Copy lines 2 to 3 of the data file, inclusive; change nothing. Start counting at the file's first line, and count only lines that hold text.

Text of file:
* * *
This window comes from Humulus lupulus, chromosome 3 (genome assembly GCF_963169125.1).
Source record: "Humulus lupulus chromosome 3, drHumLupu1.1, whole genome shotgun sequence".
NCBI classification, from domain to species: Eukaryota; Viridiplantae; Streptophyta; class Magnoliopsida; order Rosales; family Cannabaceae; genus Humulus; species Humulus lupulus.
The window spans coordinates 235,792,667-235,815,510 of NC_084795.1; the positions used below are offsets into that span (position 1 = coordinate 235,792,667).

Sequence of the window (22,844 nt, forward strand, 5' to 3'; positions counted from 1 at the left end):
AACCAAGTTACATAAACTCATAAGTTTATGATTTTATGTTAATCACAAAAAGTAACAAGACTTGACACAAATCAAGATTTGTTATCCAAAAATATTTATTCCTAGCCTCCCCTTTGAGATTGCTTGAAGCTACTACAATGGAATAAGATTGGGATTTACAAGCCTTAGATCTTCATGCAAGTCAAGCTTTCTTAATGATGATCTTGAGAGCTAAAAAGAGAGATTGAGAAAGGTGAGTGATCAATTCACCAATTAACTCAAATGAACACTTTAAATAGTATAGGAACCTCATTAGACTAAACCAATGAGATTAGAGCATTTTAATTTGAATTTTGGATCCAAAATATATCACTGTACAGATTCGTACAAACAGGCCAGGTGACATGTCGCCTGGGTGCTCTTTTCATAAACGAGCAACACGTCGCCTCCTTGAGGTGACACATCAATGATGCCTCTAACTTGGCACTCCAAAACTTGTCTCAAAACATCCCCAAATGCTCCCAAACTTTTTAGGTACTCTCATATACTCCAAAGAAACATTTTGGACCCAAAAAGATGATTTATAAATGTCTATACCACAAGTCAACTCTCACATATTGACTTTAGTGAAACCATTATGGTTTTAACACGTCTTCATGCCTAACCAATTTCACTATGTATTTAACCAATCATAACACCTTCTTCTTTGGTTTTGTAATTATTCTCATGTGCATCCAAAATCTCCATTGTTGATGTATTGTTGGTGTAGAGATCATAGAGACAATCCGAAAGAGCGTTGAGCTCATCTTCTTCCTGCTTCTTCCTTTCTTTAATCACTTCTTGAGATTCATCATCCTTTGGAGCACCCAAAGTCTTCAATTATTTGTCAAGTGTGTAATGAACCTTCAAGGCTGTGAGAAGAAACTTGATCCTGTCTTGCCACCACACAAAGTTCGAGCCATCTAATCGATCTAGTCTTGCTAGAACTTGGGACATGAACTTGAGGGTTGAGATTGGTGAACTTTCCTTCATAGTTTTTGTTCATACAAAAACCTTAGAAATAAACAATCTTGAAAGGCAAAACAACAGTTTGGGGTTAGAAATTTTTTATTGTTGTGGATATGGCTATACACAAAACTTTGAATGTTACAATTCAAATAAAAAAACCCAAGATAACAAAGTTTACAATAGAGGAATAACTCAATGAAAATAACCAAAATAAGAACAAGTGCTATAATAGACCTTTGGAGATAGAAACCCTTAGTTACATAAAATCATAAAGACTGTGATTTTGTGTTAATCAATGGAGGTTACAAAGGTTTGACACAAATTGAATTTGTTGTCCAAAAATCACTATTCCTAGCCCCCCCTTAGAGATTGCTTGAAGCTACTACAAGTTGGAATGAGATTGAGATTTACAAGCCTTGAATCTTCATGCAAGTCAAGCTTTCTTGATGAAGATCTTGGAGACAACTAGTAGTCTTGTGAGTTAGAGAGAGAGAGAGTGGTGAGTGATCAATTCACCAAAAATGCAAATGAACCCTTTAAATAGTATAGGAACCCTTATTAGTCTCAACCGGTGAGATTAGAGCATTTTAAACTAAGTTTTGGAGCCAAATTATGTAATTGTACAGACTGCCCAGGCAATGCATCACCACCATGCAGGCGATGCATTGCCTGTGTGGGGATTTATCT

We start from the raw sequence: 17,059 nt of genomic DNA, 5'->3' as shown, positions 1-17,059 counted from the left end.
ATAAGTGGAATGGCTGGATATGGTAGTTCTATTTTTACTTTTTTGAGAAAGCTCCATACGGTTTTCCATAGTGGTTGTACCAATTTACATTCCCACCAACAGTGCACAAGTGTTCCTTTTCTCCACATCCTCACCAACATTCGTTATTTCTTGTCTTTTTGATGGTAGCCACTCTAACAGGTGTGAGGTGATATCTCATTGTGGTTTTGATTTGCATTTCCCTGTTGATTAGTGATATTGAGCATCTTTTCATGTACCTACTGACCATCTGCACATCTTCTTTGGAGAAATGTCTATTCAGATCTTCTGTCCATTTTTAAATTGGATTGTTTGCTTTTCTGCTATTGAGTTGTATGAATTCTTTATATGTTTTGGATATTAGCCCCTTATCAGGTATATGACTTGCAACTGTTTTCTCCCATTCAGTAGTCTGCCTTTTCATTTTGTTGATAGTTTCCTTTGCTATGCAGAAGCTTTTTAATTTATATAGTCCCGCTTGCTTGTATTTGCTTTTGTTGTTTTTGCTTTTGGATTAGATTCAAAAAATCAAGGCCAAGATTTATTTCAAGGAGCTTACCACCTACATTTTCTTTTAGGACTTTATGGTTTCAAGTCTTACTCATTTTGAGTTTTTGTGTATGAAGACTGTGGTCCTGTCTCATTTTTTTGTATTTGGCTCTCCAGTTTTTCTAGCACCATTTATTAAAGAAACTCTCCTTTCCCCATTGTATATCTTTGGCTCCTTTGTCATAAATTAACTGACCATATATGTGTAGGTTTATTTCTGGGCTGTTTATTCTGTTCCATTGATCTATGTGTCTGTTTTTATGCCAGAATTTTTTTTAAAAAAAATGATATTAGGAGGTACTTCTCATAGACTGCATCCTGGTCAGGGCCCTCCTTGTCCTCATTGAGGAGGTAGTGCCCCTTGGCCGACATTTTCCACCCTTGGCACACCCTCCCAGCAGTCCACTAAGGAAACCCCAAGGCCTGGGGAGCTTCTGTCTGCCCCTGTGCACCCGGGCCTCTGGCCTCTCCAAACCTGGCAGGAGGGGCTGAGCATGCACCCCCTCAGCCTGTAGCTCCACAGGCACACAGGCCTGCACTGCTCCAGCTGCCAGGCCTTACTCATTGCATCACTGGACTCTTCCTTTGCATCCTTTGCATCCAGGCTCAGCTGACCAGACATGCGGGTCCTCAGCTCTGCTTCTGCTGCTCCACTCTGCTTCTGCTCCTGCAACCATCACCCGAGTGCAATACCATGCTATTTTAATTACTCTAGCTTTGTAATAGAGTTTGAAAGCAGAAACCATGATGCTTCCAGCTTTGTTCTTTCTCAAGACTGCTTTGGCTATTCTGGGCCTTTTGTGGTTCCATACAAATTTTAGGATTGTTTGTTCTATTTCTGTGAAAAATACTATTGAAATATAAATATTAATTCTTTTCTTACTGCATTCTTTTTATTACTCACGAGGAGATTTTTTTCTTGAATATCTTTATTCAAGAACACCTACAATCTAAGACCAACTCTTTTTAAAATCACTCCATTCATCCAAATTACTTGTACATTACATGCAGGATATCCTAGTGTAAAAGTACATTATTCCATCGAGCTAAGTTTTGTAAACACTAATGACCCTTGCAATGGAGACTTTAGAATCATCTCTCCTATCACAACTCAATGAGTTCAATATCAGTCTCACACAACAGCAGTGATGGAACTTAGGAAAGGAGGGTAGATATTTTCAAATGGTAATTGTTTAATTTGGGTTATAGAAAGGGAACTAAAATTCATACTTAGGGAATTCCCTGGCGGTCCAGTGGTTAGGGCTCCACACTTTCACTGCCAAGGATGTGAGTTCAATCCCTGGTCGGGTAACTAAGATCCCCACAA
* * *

Source record: "Humulus lupulus chromosome 3, drHumLupu1.1, whole genome shotgun sequence".
NCBI classification, from domain to species: Eukaryota; Viridiplantae; Streptophyta; class Magnoliopsida; order Rosales; family Cannabaceae; genus Humulus; species Humulus lupulus.